Presented as part of the Francis Wormuth Lecture Series
Forum offered online and in the Hinckley Institute caucus room - Room 2018, Gardner Commons.
Self-Defense in International Relations and Law: The Problem of Non-State Actors
Non-state actors are not an especially novel challenge in international relations and international law, yet there remains significant controversy on what states may lawfully do in response to attacks and threats from non-state armed groups. Specifically, the rules of international law relevant to self-defense, which are derived from the United Nations Charter, have been predominantly interpreted and understood to only apply to attacks by other state actors. In this lecture, I propose that this interpretation of the right to self-defense has effectively changed as a result of state practice in the 21st Century. The lecture will outline the evolution of the right to self-defense in international law, describe how state practice has supposedly changed this rule, and suggest how such an altered rule might apply to some recent and current examples of conflicts between states and non-state actors.
Eric A. Heinze is a Professor at the David L. Boren College of International Studies at the University of Oklahoma. He is currently the holder of the Max & Heidi Berry Chair of International Studies and serves as Interim Associate Dean. Trained as a political scientist, Dr. Heinze teaches courses in the field of International Relations (IR), including classes on international law and institutions, international human rights, ethics and IR, and IR Theory. Professor Heinze’s research deals with ethical and legal issues in international relations with a focus on international norms pertaining to armed conflict, human rights, and genocide and mass atrocity. His current and recent work is on humanitarian intervention, the Responsibility to Protect, international law and non-state armed groups, and the law and ethics of limited wars.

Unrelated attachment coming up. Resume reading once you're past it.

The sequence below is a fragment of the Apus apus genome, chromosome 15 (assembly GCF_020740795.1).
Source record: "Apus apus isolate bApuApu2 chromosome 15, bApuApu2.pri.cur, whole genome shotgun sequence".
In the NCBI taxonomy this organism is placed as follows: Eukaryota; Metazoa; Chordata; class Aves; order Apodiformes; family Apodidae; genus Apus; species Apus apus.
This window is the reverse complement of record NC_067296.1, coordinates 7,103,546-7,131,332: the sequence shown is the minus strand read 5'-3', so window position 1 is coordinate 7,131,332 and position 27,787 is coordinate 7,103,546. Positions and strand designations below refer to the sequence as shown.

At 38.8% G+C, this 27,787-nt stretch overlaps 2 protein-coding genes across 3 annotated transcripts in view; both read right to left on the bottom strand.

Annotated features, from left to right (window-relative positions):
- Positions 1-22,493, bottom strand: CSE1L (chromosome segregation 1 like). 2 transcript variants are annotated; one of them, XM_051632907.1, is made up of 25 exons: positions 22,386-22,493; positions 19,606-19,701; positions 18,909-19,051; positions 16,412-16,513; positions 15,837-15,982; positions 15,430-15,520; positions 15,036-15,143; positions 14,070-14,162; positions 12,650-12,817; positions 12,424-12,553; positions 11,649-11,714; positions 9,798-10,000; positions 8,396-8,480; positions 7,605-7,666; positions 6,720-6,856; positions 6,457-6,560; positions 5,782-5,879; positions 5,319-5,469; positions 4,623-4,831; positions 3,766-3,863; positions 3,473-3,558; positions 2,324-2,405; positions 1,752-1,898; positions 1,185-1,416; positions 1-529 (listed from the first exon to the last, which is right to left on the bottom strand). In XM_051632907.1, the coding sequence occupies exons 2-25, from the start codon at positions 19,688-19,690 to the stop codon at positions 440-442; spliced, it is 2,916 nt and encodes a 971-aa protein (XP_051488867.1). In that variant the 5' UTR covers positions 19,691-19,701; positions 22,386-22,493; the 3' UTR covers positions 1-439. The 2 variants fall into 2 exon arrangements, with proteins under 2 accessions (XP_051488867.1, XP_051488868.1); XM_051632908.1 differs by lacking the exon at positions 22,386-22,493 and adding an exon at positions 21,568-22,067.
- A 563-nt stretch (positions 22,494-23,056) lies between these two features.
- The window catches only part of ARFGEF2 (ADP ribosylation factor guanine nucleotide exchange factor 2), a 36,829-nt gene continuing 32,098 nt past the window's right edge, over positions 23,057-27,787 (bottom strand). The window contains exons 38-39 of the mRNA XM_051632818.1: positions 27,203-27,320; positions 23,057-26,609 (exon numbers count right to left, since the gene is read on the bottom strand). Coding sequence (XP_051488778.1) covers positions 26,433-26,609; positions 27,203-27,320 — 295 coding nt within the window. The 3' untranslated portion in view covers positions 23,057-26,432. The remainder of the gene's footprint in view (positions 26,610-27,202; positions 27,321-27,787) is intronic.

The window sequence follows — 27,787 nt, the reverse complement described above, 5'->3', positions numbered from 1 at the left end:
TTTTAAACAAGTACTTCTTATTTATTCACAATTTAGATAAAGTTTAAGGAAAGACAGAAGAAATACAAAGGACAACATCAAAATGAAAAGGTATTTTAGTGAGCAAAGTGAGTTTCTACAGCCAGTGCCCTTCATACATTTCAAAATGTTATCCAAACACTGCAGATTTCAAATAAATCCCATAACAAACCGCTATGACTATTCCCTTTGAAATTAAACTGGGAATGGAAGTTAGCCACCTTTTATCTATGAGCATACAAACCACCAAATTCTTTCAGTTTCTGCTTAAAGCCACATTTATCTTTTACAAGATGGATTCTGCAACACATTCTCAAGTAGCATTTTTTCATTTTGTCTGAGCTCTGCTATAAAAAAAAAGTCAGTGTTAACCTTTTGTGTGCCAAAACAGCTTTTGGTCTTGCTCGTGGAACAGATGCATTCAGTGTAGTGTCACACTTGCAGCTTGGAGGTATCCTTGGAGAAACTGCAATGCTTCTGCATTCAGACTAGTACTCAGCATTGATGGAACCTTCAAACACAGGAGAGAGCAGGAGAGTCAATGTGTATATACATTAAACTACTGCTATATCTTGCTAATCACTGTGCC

COSPONSORED BY THE DEPARTMENT OF POLITICAL SCIENCE
Pizza will be distributed to attendees at the beginning of the event. Please plan to arrive at the venue promptly.
The Hinckley Institute neither supports nor opposes the views expressed in this forum.